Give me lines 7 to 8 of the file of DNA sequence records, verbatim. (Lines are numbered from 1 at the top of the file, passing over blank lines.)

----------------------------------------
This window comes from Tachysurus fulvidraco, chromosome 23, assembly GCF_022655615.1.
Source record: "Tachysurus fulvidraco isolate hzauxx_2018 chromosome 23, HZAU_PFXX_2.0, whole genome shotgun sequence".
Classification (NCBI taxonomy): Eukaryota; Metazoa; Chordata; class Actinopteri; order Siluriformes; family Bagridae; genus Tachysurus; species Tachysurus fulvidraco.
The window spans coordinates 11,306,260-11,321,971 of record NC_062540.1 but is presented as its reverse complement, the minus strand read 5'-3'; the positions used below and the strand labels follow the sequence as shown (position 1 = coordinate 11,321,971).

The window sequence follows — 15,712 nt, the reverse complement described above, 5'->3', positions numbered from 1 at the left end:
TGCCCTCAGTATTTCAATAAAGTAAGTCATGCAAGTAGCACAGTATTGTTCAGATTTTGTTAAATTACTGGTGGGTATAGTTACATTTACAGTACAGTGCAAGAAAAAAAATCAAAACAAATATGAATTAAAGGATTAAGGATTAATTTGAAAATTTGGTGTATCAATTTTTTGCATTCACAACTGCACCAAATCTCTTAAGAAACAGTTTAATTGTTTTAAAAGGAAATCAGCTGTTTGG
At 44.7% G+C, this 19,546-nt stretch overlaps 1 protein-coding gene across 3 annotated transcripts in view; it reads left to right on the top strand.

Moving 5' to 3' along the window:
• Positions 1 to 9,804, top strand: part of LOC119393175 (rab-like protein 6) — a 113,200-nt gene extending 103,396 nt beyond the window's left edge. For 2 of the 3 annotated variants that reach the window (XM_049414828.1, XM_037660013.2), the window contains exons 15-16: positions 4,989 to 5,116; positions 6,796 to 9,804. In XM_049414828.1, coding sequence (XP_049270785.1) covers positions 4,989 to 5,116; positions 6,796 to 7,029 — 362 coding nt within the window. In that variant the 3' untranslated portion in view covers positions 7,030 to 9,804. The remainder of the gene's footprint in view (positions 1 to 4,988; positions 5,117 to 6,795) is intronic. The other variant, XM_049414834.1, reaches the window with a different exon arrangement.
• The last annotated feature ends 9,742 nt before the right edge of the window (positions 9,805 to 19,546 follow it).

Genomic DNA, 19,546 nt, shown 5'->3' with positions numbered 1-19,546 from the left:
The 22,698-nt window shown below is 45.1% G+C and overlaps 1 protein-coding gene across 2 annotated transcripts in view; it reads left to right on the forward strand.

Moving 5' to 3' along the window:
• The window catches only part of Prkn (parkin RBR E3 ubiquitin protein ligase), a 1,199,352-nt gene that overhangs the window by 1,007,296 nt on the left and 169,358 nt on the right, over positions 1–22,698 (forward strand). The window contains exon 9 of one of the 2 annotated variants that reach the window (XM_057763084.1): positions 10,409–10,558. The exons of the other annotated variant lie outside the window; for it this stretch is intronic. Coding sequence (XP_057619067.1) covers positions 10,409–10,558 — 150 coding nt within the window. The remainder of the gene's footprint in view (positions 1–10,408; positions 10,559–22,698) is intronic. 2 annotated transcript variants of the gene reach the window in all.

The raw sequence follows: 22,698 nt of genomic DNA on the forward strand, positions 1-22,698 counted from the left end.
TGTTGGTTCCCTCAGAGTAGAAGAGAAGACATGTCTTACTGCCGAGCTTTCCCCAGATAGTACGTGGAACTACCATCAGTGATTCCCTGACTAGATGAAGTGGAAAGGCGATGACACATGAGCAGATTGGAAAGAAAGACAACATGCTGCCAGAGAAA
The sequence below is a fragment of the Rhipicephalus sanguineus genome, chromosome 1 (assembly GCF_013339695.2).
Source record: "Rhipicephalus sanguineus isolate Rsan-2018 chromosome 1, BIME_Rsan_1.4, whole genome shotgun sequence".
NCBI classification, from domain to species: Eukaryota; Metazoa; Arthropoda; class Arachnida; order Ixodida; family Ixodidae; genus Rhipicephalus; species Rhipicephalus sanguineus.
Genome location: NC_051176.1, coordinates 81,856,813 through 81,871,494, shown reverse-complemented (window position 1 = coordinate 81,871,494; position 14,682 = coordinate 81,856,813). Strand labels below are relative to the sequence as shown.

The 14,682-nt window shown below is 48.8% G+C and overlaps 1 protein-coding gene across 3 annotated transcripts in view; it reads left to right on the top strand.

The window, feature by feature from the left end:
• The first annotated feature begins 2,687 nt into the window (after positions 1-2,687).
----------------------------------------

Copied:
At 44.7% G+C, this 19,546-nt stretch overlaps 1 protein-coding gene across 3 annotated transcripts in view; it reads left to right on the top strand.

Moving 5' to 3' along the window: